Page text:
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Fighting to save Aniwaniwa

Article by Home Magazine

An important building by John Scott faces demolition.

A concept sketch for Aniwaniwa, the Lake Waikaremoana Visitor Centre by John Scott.

A concept sketch for Aniwaniwa, the Lake Waikaremoana Visitor Centre by John Scott.

 

The Gisborne Herald is reporting that the Aniwaniwa Visitor Centre, a building designed in the 1970s by architect John Scott, is under serious threat of demolition. Designed for the Department of Conservation as a welcome centre for visitors to the park, the building more recently fell into disrepair after being closed in favour of a newly built visitor centre nearby. Some sources say the building is too badly damaged to be saved, but this is disputed by many who know it well.

The building is nestled into the forest near the shore of Lake Waikaremoana.

The building is nestled into the forest near the shore of Lake Waikaremoana. Photograph by Craig Martin.

 

Most recently, the New Zealand Institute of Architects added its voice to calls for the building to be saved, asking the Department of Conservation to reconsider its decision to demolish.

(Maori TV recently ran a story on the building – link here, and Radio Waatea’s coverage is here. You can read Heritage New Zealand’s listing of the Aniwaniwa Visitor Centre here. Craig Martin’s website John Scott: Architect has a roundup of coverage, as well as the photos we’ve used in this post).

The stairway is part of a processional entrance to the building. Photograph by Craig Martin.

The stairway is part of a processional entrance to the building. Photograph by Craig Martin.

 

HOME editor Jeremy Hansen grew up near the building, and shared some of his recollections of the building in his submission to Heritage New Zealand when it proposed listing the building in 2011:

In early 1976, my father took a job as the sole-charge principal of tiny Ardkeen School, north of Wairoa on State Highway 38, the road that leads to Urewera National Park. John Scott’s Aniwaniwa Visitor Centre opened soon after we moved to the district. I was six years old, and we visited the park and the building often. I still dimly remember the magical sensations of traversing the walkways into the building and looking out into the bush through its big windows. The experience of being held aloft among the tree trunks on the building’s top floor quickly became addictive. My parents were enthusiastic about taking us on bush walks, but I always agitated to spend time in the building as well.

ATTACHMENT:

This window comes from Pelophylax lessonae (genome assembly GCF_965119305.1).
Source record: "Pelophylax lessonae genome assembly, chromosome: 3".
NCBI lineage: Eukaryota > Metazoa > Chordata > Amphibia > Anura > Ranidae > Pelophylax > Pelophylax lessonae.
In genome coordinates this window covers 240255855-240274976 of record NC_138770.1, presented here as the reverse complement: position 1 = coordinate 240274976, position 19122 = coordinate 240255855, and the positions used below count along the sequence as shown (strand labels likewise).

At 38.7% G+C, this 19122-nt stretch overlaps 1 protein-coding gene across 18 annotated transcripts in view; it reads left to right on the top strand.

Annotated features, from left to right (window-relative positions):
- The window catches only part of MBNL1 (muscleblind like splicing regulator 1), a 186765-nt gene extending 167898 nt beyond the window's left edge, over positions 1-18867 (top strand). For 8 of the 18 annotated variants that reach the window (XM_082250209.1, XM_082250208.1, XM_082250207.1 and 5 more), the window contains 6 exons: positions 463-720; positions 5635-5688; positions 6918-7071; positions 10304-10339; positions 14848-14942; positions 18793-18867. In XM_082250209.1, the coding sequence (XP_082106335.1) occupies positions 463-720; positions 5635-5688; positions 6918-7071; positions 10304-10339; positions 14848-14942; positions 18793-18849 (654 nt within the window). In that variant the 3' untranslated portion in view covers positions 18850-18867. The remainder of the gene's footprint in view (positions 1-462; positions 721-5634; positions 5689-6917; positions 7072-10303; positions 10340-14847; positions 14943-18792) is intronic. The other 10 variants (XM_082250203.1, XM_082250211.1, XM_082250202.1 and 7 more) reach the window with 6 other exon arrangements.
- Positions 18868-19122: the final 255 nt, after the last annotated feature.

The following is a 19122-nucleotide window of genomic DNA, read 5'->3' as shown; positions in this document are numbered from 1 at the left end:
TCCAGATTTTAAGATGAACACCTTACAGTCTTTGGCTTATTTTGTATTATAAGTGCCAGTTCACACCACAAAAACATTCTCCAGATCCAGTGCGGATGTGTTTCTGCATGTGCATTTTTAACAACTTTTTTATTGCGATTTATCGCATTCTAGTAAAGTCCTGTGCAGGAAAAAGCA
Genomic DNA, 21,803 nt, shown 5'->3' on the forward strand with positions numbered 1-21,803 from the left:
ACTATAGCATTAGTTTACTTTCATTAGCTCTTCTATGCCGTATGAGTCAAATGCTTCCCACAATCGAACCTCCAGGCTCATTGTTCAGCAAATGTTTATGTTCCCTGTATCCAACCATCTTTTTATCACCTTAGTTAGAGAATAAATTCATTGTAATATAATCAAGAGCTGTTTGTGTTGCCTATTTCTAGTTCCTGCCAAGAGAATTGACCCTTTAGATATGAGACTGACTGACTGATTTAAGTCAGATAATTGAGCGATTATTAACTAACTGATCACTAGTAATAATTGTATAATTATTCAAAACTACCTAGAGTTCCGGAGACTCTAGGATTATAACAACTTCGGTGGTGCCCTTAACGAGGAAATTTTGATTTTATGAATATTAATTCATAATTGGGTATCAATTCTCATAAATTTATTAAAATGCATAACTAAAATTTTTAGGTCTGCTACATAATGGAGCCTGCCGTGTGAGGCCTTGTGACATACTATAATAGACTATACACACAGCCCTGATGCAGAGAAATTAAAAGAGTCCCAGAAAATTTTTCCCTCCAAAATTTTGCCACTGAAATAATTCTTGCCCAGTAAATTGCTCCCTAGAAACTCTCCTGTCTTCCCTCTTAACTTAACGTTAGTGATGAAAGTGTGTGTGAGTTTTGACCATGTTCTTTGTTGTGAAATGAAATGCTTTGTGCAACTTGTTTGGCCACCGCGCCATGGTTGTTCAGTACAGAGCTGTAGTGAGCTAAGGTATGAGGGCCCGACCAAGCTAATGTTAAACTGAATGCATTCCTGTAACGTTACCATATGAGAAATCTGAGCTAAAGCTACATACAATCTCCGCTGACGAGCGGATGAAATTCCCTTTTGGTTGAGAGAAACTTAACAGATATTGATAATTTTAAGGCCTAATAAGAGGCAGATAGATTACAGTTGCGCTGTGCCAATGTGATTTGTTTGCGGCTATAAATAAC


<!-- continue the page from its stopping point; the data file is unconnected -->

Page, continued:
Five years later, my father took a new job at Kereru School, in a small rural community about 40km from Hastings. My parents became friends with the potters Bruce and Estelle Martin, whose fascinating home and studio was also designed by John Scott. Like the Aniwaniwa Visitor Centre, their home was full of unusual spaces that enticed children to explore, and encouraged imaginative new ways of thinking about how built space might be arranged. It was through these buildings and my parents’ patient explanation of the role of the architect in creating them that I developed a fascination with architecture that eventually led to my current occupation.

I have come to appreciate John Scott’s significance more deeply in my role as an editor. HOME not only publishes contemporary architecture, but important homes from the country’s recent history, including some of John Scott’s works. I have come to revere John Scott as a transformative figure in New Zealand architectural history and, by extension, in our cultural history in general.

John Scott’s buildings represent huge leaps forward in the evolution of an architectural style unique to this country. The Aniwaniwa Visitor Centre is one of the most important buildings by this singular architect, a structure that wrestled the great sensitivities surrounding this beautiful area into a resonant architectural form. It is too important a piece of architectural history for this country to lose. 

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